Ryan O'Reilly (STL - 90) watches the play.

Kings Got the Blues

The Blues should have been playing the Kings for the second of a  two-game set Wednesday night, but for snow. Snow? LA? This sounds like a “dog ate my homework” excuse. Well, according to the local freebie paper in the LA-area city where I live, there was once snow  here. In something like 1943. But this wasn’t that. The problem was that after losing two games to Colorado, the Kings could not escape the Mile-High City. They were snowed in to Denver.

So the first of two tilts versus the Blues in LA was called off for now. That left Wednesday’s contest at Staples Center, the seventh this year for the two clubs. To date, the mighty Blues have been rather flat, with just two wins, one in OT, to show for the games. That means that of a possible 14 points against St. Louis, the Kings have 11, with 5 wins and one OT loss.

Wednesday night, the Kings stormed out to a 3-0 lead, the third goal coming at 14:11 of the first period.

The first goal had come at  3:21. It was not to be the winner, ultimately, since the Blues put one past Cal Petersen at 16:29  of the middle period. The winning goal, the Kings’ second, was scored by Carl Grundstrom, his fourth of the year. The insurance marker, if you  will, was by Trevor Moore.

The Kings don’t often rocket out to a powerful early lead, and when they do, they don’t always hold it. But for the Blues, after the three first-period tallies by LA, things didn’t get better, because while the Kings did not score again until an empty netter late (18:20 of the third), neither did the need to.  Instead, they shut things down, albeit with the occasional scoring chance thrown in to an excellent defensive stand.

The Blues took their goalie out at 3:45 to go (what would Toe Blake have thought of that?), but that was a no-go. They allowed the aforementioned ENG (cool-people speak for empty net goal). LA had opened a 7-0 shots  advantage in the first period, the seventh being their second goal. They would eventually prevail in that department 24-20.

The Kings were missing Dustin Brown, who is listed as day-to-day with an upper-body injury. In his absence, the first line was Kempe playing with Iafallo with Kopitar at center.

Also noticeable all night long was the line of Carter  with Athanasiou and Vilardi. They’re fast, and fearless, if you  take Athanasiou’s fight with  Tory Krug as an example. It wasn’t a rock-em, sock-em affair, but it was not two middleweights wrestling and hoping for a five-minute major to pad their stats and give them bragging rights to the grandkids some day. It was an honest tussle.

Down the  Kings’ lineup,  Matt Luff, Blake Lizotte, and Austin Wagner notched about ten minutes each, including late. But the real surprise was what is likely  best called the third line. Trevor Moore tied for the team lead in shots, with three (Carter, Kopitar).  Grundstrom and Anderson-Dolan  were his linemates, and Todd McLellan was very  happy with what he saw out  of  them.

The coach said after, speaking about A-D primarily, “I think sometimes things work with combinations of players. I thought Grundstrom played one of his better games in a long time tonight. Mooresy played quite well. They complement each other. They seem to be, they have a tenacity yet a calmness to them that allows them to keep plays alive in the offensive zone; they’re all three of them fairly  well conditioned, so they  can extend shifts a little bit, and it’s just working for them right now. JAD[Anderson-Dolan] is a real important piece there. They  get some somefidence when he goes back with them, so we’ll ride that line for as long as we possibly  can.”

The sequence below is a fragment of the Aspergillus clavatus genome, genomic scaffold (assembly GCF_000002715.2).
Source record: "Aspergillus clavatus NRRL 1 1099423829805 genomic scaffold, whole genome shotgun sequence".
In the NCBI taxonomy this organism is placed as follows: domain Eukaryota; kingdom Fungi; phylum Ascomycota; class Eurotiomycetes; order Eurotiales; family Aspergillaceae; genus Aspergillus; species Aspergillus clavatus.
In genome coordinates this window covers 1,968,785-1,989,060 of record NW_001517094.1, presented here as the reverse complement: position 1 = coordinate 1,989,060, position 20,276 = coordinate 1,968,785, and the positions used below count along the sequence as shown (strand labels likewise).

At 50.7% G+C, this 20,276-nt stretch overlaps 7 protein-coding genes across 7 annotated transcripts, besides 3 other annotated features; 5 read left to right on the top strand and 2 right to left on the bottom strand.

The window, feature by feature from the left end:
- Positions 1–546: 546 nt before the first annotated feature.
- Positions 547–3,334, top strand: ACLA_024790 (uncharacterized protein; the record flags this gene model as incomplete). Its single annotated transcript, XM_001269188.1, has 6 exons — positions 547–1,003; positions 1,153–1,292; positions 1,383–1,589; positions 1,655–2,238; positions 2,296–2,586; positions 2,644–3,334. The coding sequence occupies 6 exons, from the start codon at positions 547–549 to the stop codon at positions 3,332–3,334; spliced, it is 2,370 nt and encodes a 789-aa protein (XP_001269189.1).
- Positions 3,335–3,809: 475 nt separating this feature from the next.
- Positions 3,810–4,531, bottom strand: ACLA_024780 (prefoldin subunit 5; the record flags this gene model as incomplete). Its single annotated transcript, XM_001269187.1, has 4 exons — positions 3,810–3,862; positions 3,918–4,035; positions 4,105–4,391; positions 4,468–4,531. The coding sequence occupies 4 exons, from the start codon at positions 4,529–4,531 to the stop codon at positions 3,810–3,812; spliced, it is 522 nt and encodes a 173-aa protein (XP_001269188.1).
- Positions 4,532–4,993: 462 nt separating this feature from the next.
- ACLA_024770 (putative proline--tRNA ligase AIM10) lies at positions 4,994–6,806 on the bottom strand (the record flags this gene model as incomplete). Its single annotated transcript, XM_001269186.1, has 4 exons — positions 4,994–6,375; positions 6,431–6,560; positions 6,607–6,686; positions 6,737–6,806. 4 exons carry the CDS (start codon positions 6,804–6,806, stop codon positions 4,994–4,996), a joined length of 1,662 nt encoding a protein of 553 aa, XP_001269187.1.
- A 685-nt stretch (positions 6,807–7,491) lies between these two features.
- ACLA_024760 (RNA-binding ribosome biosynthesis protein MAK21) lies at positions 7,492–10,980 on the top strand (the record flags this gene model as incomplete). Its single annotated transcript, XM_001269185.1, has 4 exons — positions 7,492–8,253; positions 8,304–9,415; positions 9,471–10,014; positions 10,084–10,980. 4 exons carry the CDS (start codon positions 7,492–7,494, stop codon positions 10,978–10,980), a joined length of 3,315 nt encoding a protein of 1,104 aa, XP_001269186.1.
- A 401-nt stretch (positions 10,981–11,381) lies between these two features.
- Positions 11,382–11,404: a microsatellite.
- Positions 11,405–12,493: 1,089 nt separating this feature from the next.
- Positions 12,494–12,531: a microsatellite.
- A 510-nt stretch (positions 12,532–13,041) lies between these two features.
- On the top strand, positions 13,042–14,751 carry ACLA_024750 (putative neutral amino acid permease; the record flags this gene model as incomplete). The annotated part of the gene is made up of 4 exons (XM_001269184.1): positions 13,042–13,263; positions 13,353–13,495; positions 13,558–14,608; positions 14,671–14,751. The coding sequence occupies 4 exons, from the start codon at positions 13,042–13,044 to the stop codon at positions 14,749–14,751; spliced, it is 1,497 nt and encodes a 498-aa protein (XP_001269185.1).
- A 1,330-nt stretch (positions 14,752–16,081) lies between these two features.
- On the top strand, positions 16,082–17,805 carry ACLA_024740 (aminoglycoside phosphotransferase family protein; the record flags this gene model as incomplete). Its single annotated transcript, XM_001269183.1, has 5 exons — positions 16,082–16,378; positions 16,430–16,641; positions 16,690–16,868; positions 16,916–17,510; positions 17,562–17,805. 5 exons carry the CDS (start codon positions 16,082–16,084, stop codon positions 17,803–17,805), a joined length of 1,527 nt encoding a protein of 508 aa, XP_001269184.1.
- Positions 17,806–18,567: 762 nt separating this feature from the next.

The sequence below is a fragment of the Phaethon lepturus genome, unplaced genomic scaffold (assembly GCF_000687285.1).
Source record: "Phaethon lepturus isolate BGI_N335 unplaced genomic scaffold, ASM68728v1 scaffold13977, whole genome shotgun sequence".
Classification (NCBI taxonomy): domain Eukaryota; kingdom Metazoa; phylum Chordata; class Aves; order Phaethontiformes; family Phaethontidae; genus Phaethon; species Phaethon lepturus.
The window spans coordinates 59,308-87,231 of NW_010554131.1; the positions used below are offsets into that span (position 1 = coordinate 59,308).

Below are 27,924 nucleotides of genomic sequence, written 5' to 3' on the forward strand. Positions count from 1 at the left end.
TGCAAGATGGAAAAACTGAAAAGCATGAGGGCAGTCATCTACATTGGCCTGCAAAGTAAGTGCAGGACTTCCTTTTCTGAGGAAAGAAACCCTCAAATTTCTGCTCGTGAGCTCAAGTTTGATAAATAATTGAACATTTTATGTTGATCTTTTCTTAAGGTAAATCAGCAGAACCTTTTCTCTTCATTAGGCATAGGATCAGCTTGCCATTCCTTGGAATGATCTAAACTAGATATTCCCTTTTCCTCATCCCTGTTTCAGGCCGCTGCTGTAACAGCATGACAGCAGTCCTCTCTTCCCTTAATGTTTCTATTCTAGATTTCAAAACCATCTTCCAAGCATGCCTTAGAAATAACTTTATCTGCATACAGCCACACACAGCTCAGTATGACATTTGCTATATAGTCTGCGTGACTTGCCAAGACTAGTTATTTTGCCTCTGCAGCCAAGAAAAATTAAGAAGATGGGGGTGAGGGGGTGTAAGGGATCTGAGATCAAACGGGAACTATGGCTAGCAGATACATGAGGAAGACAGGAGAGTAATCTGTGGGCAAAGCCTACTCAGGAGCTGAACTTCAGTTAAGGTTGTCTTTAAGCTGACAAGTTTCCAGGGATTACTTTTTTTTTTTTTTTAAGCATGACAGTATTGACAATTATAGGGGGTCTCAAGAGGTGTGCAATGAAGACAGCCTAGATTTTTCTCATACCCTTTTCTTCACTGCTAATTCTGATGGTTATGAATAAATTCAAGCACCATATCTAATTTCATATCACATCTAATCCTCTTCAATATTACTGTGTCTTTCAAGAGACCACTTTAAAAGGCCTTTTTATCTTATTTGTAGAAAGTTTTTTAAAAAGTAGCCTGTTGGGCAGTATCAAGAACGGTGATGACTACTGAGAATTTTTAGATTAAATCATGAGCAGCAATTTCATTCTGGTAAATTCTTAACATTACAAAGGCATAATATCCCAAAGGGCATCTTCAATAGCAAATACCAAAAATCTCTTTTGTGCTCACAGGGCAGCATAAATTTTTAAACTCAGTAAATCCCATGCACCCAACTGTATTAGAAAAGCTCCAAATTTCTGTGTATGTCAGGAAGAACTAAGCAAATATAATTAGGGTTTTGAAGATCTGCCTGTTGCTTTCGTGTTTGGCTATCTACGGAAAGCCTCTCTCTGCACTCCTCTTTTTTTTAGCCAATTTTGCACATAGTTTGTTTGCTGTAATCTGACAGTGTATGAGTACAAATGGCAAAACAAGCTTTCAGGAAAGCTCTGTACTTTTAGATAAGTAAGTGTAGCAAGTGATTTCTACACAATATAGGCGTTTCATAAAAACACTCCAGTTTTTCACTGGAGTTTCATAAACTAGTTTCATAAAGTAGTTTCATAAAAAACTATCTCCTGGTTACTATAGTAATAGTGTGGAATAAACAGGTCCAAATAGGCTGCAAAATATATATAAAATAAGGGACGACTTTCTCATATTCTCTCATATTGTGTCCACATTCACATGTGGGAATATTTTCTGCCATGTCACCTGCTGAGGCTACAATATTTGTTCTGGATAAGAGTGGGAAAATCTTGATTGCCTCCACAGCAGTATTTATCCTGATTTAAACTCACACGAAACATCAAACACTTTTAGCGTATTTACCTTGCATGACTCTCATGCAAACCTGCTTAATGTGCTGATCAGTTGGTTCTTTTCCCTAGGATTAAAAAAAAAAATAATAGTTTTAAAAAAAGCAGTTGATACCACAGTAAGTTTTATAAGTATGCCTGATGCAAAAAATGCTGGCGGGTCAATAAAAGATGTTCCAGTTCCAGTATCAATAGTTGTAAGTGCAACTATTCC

On  defense, the indefatigable Mikey Anderson was second on the team in ice time with 21:43. Drew Doughty, who normally  leads the team, and often the league, had 25:33. Four minutes more than the  second guy!

The Kings continue  to hope for a playoff spot, and they’re sitting fifth in the  Honda West with about the same number of games played as the teams around them. They  have 30 points, but perhaps more crucially, a +4 in goals for-against. The top three teams in the  West are all more than +20, but the Blues, now in fourth directly  ahead of the LA squad, are at -7. Lowly  Anaheim is at -36.  Only Ottawa and Buffalo are worse in the league.

The scoring in the game is telling: the goal-getters included Kopitar (empty net, still counts on the  lifetime stats), Doughty, Grundstrom, and Moore.  Kopitar now has an astonishing 26 assists. Doughty got a helper on the final goal. Anderson-Dolan had two assists.

After the game, Coach McLellan explained how his team has taken down this squad, which everyone figured as one of the top teams in the West: “I think that we respect them  [Blues] enough that we really rise to the occasion. We have checked well against this team. Our special teams seem to get us  one more than they  get a night, which really helps, and we’ve got outstanding goaltending in all the matches that we’ve played against them.” Pretty much covered it all.



Brian Kennedy  is a credentialed NHL media member and a member of the Professional Hockey  Writers Association. He is reporting from his SoCal home using team- and NHL-supplied media.